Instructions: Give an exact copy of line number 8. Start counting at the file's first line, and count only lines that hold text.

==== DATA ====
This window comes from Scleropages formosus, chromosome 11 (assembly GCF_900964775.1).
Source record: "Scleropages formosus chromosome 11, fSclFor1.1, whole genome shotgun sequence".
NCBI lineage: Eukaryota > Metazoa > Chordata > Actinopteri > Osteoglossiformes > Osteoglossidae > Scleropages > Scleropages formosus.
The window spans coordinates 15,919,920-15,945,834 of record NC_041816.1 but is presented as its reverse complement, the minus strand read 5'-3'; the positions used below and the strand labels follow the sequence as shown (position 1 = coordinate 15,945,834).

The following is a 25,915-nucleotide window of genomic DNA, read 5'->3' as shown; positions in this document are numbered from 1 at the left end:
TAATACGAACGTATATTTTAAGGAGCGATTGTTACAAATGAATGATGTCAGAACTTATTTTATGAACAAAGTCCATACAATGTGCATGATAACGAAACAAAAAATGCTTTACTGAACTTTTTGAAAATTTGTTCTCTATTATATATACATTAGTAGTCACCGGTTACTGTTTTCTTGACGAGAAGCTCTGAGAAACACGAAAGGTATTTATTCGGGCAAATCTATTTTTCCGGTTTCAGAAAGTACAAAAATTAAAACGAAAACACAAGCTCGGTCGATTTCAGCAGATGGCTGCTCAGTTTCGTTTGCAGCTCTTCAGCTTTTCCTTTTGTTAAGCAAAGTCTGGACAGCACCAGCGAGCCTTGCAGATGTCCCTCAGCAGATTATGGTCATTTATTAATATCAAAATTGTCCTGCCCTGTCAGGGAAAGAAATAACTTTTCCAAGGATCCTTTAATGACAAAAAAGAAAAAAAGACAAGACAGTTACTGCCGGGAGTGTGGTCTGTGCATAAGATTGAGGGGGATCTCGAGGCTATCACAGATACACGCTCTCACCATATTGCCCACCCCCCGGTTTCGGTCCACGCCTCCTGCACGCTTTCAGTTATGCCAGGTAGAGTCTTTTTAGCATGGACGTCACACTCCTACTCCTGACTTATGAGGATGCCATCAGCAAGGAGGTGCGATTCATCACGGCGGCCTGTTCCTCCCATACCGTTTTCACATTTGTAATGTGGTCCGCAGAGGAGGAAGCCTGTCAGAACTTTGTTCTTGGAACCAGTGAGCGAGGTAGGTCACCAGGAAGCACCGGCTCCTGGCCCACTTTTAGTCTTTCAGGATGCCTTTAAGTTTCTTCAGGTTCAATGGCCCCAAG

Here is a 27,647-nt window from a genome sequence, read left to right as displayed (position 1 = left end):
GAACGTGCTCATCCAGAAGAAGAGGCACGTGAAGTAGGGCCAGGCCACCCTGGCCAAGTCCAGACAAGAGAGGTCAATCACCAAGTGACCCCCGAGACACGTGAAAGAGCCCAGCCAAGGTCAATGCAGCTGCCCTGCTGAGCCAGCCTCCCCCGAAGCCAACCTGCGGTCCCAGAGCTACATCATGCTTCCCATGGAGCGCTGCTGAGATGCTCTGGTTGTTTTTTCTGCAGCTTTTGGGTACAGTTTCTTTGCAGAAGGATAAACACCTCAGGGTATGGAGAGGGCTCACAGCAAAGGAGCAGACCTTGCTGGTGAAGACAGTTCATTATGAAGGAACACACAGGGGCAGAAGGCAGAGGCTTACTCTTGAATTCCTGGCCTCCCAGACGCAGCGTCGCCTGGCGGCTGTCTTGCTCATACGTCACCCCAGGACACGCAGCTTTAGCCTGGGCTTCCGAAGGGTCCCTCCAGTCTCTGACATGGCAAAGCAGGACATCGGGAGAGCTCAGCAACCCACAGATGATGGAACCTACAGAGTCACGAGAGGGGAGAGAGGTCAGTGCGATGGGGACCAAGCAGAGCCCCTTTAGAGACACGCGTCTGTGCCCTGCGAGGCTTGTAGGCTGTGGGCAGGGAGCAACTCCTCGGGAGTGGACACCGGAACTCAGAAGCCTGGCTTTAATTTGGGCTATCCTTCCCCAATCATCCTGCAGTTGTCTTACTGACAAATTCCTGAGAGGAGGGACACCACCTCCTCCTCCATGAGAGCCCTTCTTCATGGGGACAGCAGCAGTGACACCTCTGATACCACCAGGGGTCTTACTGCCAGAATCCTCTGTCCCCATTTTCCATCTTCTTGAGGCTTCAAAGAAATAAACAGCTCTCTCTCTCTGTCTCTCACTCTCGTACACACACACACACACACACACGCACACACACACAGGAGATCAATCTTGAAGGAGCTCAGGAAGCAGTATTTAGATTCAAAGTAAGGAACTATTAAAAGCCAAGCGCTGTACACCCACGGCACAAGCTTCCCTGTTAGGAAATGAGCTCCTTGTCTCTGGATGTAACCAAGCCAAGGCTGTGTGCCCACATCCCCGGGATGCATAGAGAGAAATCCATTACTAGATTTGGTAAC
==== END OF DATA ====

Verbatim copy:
GAACGTGCTCATCCAGAAGAAGAGGCACGTGAAGTAGGGCCAGGCCACCCTGGCCAAGTCCAGACAAGAGAGGTCAATCACCAAGTGACCCCCGAGACACGTGAAAGAGCCCAGCCAAGGTCAATGCAGCTGCCCTGCTGAGCCAGCCTCCCCCGAAGCCAACCTGCGGTCCCAGAGCTACATCATGCTTCCCATGGAGCGCTGCTGAGATGCTCTGGTTGTTTTTTCTGCAGCTTTTGGGTACAGTTTCTTTGCAGAAGGATAAACACCTCAGGGTATGGAGAGGGCTCACAGCAAAGGAGCAGACCTTGCTGGTGAAGACAGTTCATTATGAAGGAACACACAGGGGCAGAAGGCAGAGGCTTACTCTTGAATTCCTGGCCTCCCAGACGCAGCGTCGCCTGGCGGCTGTCTTGCTCATACGTCACCCCAGGACACGCAGCTTTAGCCTGGGCTTCCGAAGGGTCCCTCCAGTCTCTGACATGGCAAAGCAGGACATCGGGAGAGCTCAGCAACCCACAGATGATGGAACCTACAGAGTCACGAGAGGGGAGAGAGGTCAGTGCGATGGGGACCAAGCAGAGCCCCTTTAGAGACACGCGTCTGTGCCCTGCGAGGCTTGTAGGCTGTGGGCAGGGAGCAACTCCTCGGGAGTGGACACCGGAACTCAGAAGCCTGGCTTTAATTTGGGCTATCCTTCCCCAATCATCCTGCAGTTGTCTTACTGACAAATTCCTGAGAGGAGGGACACCACCTCCTCCTCCATGAGAGCCCTTCTTCATGGGGACAGCAGCAGTGACACCTCTGATACCACCAGGGGTCTTACTGCCAGAATCCTCTGTCCCCATTTTCCATCTTCTTGAGGCTTCAAAGAAATAAACAGCTCTCTCTCTCTGTCTCTCACTCTCGTACACACACACACACACACACACGCACACACACACAGGAGATCAATCTTGAAGGAGCTCAGGAAGCAGTATTTAGATTCAAAGTAAGGAACTATTAAAAGCCAAGCGCTGTACACCCACGGCACAAGCTTCCCTGTTAGGAAATGAGCTCCTTGTCTCTGGATGTAACCAAGCCAAGGCTGTGTGCCCACATCCCCGGGATGCATAGAGAGAAATCCATTACTAGATTTGGTAAC